Ok, so first thing in the morning, every morning for years if you attended parochial school, after you'd had the morning prayers and pledged to the flag (mind you, we learned the pledge then without the words "under God" - imagine that!)... Ok, so right after those two rituals, we had religious instruction. Always first thing in the day. Mostly it consisted of reciting answers from the catechism. "Why did God make you?" Stuff like that. There were answers we had to memorize. And recite. Perfectly! Well, I knew what it was to have perfection expected. And the dire consequences that could follow in the absence of the expected perfection. So believe you me, I knew my catechism! Perfectly!
Now, mind you, it was never necessary to understand what you were reciting. Oh, no! Just as it was never necessary to understand what you had to say in Latin during the long, boring times when you had to sit in church. Perfectly quiet! Unless reciting Latin that made no sense...
As I've said on other occasions, many things in my childhood left me puzzled. And I became a pondering child...
So on this particular occasion we were actually learning about something in religion and not just reciting. Like the times we learned Bible stories. Moses. The ark. Stuff like that. Well, this morning we were learning about Baptism. We were told that Baptism, plus all the boring stuff we had to do because we'd been baptized, would ensure us of Eternal Life. Once we were dead. After being judged. Something like Santa and Christmas. Except it would be forever! And seemed to require: Perfection!
Ok, so it was made clear to us that only those who were Baptized Catholic could get to heaven. Everyone else was going to Hell.
Can you see where this is going???
We were also taught how to baptize. And we were going to practice it. The girls were invited to bring their dolls. And it had been explained to us that while Baptism was normally done in Church (in Latin of course!) we could, in an emergency, do it ourselves. After practicing, of course. And guess what? We were actually taught the words for this: In English!
So here I am. A kid whose mother was swift and sure in her punishments. Many a time... even many times when I didn't even understand why I was being punished. (I now have a lot of compassion for what it must have been for my mother to be mentally ill, at home by herself - except for my baby sister, sometimes without a spouse for a weeks at time when my dad traveled.) So, I was 7 or 8. And naturally a kid gets to view God and the "punishment" that was always being warned (if you didn't obey God's expectations perfectly) as being like a "parent" - after all he was called Father.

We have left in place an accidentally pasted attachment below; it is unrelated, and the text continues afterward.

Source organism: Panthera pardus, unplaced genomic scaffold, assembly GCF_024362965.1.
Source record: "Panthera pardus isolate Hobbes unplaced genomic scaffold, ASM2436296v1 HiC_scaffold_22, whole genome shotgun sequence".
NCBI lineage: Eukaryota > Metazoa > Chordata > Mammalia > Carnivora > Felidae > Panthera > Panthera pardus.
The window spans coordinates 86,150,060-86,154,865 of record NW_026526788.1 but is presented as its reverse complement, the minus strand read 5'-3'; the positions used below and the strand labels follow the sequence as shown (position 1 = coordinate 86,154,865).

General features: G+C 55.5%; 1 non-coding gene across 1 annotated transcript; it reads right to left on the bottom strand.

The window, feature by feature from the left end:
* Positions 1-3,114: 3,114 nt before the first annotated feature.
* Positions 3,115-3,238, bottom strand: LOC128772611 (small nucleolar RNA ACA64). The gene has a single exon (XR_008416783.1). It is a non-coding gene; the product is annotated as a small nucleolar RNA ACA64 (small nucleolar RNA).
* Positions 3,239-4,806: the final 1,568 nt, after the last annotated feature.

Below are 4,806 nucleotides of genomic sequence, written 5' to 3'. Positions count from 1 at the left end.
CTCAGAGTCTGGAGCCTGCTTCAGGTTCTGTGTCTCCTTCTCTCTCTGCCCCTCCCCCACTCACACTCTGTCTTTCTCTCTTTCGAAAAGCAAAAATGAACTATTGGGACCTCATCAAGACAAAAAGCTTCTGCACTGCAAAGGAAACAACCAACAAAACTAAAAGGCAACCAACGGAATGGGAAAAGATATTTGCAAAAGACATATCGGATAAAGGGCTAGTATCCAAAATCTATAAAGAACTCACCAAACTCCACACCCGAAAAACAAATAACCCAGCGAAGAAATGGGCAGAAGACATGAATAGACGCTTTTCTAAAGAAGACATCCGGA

So... what was to become of Judy? And her family? And Bubbi? And all the relatives?
This must have seemed a huge burden and worry to me. But I suspect I focused just on the beloved Judy. My friend. My same age! Never baptized!
What to do? What to do?
It actually made no sense to me to practice on a doll. When there was Judy!!!
Don't worry! It never got that far!!
I was a pretty verbal child. And I must have been talking to Judy about this. For all I know I'd been talking to her mother or Bubbi. For after all, this was a huge, huge burden that had been laid on my shoulders by the beloved, elderly nun. Who had no way of knowing my best friend in the whole world was Jewish!
In any case all of this must have gotten back to my mother. Probably in a very compassionate way. For my welfare and Judy's welfare. And to prevent all hell from breaking loose. Or whatever it might have caused.... For I simply have no recollection beyond the sense that I had to baptize Judy and the letting go of it. Sort of like that time I got stuck in the mud. Was that a screen memory for this dilemma? I will never know.
Because I never did baptize Judy. (Who later married a Catholic...)
Somehow, in my 7 or 8 year old mind, I must have arrived at a solution to the problem. Maybe I did it by concluding that God, who I knew would forgive if you simply said you were sorry, was OK with it. (I'd been taught that the year before - even though the grown-ups never did seem to understand and punished you anyway...) So I must have concluded that God would understand. And on top of that I must have concluded that all these different religions were OK with God. Someone might have helped me see that. Or maybe it was clear to me by looking at that picture book of all the world's religions, the one where no matter which religion they had photographed, the people all looked earnest and pious and it was obviously TRUE for all of them.
And that has made all the difference....